- Streamline Groceries! Speaking of grocery shopping, I have a standard grocery list that I use to check inventory before going to the grocery store or placing an online order. I can add things I need that I don’t usually keep on hand during the meal planning stage (which is usually at night before bed). This is how I keep from running out of things like toilet paper, shampoo, dish soap, laundry detergent, cat food, etc. By checking the inventory before heading to the store, I keep things pretty consistently supplied. Lately I have been trying to do my own shopping, because I am pursuing a #zerowaste lifestyle, but when I’m really pressed for time, I pay $4.95 to have the grocery store clerks shop and box everything up for me so all I have to do is drive up and have them load the groceries into my car!
- Trade childcare with friends! I have a friend whose daughter goes to preschool with my two youngest kids, and we trade one day of babysitting most weeks. One day, she brings my kids home with her and that gives me an extra few hours for appointments or house projects (like a deep houseclean) or making videos for YouTube or writing and scheduling a week’s worth of blog posts. Another day, I do the same for her. It’s so helpful!
- Identify and cut out the time-sucks. Look at your life and get real about the places you are wasting time. Too much social media? Get an app that holds you accountable for time spent online. Spending a lot of time talking with friends on the phone? Set a timer for fifteen minutes and get off the phone when it goes off. Getting sucked into the vortex of YouTube videos late at night when you should be going to bed? Set a timer and close your computer when it goes off.
- Set timers!! Speaking of timers, I use timers and alarms on my phone all the time to keep me on track with my time. If I am facing a mountain of laundry or housework, I set a timer and get what I can done in thirty minutes. Grocery shopping? I set a timer so I don’t get caught up in the joy of meandering through the grocery store and waste my entire morning walking the aisles. If I am monitoring my kids outside, I set a timer and let them know they have X minutes to do whatever requires my supervision before they need to come inside (where they can play without my supervision). If I need to do homework, prep for a PTA meeting, get music together for worship practice, write blog posts, edit a video, catch up on email or financial tasks or whatever, I set timers for each task in fifteen or thirty minute increments. This helps me stay focused and “gitterdone.”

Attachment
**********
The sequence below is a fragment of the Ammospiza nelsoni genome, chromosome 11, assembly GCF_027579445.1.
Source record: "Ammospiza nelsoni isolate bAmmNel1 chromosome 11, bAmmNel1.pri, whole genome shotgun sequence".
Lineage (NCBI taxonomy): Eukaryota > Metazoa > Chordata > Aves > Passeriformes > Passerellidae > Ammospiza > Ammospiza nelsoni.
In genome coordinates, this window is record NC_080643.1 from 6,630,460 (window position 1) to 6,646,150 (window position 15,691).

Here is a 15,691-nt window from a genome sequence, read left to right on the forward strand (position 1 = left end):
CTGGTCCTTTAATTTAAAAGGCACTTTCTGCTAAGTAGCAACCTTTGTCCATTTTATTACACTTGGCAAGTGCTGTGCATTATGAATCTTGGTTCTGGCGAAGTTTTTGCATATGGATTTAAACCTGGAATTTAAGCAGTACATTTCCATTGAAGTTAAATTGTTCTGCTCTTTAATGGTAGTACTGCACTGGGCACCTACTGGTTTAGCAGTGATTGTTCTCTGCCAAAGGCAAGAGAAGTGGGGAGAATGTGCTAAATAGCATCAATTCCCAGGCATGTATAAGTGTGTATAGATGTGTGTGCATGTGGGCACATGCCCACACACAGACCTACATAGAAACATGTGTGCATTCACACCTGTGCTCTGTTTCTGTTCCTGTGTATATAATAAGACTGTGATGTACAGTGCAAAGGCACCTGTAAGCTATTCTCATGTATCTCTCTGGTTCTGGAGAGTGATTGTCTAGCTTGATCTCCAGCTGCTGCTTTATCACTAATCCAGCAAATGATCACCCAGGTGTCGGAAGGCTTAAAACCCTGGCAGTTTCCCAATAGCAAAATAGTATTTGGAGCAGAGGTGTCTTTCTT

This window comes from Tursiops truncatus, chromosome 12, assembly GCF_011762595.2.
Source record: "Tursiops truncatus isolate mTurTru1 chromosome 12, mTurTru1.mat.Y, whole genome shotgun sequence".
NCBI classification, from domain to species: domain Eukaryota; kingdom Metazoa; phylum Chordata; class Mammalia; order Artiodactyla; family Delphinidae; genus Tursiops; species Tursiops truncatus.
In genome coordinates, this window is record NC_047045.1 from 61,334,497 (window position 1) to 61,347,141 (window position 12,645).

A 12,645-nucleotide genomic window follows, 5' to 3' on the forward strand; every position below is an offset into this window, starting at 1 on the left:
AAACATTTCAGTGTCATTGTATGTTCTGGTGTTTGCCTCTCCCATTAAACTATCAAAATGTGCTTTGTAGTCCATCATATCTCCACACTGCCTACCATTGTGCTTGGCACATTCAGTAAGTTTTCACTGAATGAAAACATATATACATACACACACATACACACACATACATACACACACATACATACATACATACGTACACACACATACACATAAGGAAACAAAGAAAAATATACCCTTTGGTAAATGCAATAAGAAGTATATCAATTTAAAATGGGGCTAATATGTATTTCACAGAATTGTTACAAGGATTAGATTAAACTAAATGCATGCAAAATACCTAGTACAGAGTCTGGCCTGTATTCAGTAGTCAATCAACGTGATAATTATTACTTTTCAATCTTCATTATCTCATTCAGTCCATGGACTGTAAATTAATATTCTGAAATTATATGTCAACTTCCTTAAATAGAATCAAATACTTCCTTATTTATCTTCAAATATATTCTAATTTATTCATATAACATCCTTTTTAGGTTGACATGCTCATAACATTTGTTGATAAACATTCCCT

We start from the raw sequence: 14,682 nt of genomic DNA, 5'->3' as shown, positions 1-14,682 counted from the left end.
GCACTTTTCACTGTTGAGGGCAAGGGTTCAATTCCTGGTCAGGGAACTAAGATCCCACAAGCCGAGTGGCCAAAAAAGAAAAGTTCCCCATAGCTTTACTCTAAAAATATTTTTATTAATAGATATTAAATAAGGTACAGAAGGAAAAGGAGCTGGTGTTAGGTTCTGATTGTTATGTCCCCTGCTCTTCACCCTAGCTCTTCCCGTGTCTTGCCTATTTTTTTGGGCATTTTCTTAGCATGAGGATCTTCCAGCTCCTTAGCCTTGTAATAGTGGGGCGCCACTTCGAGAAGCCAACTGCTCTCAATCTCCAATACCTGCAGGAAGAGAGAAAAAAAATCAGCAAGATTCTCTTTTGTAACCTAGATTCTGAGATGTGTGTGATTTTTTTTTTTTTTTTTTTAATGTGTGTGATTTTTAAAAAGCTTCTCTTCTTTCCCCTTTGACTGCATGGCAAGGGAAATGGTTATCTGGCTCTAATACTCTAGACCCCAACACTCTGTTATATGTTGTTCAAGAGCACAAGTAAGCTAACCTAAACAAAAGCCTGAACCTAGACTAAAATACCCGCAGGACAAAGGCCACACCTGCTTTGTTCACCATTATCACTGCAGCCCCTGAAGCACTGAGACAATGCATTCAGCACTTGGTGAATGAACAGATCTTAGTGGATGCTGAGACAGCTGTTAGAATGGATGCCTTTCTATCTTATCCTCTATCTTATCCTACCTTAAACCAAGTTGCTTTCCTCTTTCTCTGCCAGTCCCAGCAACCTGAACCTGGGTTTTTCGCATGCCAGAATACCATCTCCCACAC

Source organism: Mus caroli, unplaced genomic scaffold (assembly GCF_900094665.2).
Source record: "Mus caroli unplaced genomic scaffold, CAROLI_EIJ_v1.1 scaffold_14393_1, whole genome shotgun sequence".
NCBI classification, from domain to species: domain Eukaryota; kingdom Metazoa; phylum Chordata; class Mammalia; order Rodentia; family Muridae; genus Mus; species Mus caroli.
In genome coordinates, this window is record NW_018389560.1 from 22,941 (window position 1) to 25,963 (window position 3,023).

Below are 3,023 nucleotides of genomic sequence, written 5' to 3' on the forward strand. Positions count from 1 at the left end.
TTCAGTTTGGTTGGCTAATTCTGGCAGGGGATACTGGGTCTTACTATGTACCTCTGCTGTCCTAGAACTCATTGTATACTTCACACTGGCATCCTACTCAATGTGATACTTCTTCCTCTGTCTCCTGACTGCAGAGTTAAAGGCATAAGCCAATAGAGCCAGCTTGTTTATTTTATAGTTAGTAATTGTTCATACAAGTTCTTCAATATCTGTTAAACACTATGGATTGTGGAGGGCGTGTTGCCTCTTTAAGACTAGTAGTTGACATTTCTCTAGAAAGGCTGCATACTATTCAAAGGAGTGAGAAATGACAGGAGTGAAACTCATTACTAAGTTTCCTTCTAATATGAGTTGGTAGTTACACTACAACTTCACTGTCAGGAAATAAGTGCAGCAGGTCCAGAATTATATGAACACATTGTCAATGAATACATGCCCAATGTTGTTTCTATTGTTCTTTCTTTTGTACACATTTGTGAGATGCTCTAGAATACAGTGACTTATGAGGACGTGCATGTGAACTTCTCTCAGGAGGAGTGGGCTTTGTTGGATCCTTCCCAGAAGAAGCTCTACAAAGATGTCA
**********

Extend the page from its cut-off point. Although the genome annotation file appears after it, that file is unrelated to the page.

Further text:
- Leave margin in your schedule to breathe. We all need to have things that help us relax, unwind, and calm down. For me, this includes my first morning cup of coffee while I pray and read the Bible, yoga, incense, hot tea, quiet meditation, and, at night, drinking herbal tea or golden milk while listening to my favorite ASMR channel on YouTube. It also often includes sitting with my dog and just petting him for a bit, ditto the cat. (It used to also include drinking wine at the end of most days, but I removed all forms of alcohol from my life over a year ago, and it was one of the best things I ever did for myself!) It’s a bit paradoxical, but I have found that the more I am trying to get done, the more I need to guard the times when I’m not doing anything! I try to spend Sundays entirely focused on my family, avoiding social media for the most part and just being fully present. With the exception of occasionally volunteering in chapel at our juvenile detention center, I keep Sundays for family time—Sunday dinner, time in the garden or just playing with the kids, Family Meeting and sometimes a movie.
- Embrace minimalism. We have drastically cut back on the amount of toys and clothes and clutter in our home. The bathroom is pretty sparse, which makes it really easy to clean. Fewer toys and clothes mean fewer messes. Less clutter means less to clean. While I still have a ways to go, I have cut back on the contents of our house, which makes life feel easier and less chaotic, and makes time feel more manageable.
- Simplify your wardrobe. One of my mom-heroes, Cara, who owns the Etsy shop Time and the Bell, gave me some great advice right after I became a mom. She said I need a “uniform,” something I could just grab and put on without giving it any thought. At first, my uniform was something I could wear all day, sleep in, and wear again the next day! That’s how crazy my life was! But now I have a simple uniform that consists of jeans (grey, blue, black), a simple top or tee shirt, and a sweater or blazer. I wear a lot of black, white and grey, with occasional splashes of color. In fact, most of my tops and bottoms work together. While I don’t quite have a capsule wardrobe (I love clothes and thrift store shopping too much to maintain a capsule wardrobe!), my clothes are organized and easy to see. Same with my hair and makeup routine. I don’t wear much makeup most days, but I do like to put on at least a BB cream to even out my skin, mascara and lip gloss. Most mornings, I go from pajamas to ready-to-walk-out-the-door in less than ten minutes, thanks to everything being so streamlined.
- Learn to say “no” and to let things go. For all the things I say “yes” to on a regular basis, there is a lot I say “no” to! Likewise, while I try to keep an organized and fairly tidy house, the truth is it is usually only really tidy a few times a week. The rest of the week it is in various stages of chaos. Once or twice a week, the family goes through and does a “sweep,” putting things away, purging clutter, etc. But I have learned to be OK with going to bed even if the clean dishes are still in the dish rack or there is a basket of laundry to put away or my kids’ rooms are messy. As my mom often tells me, these years will go by quickly, and once everyone is out of the house, it will stay clean again!
This has been a much longer post than usual, but I had a lot to say! I hope you find some of these ideas helpful if you struggle with time management.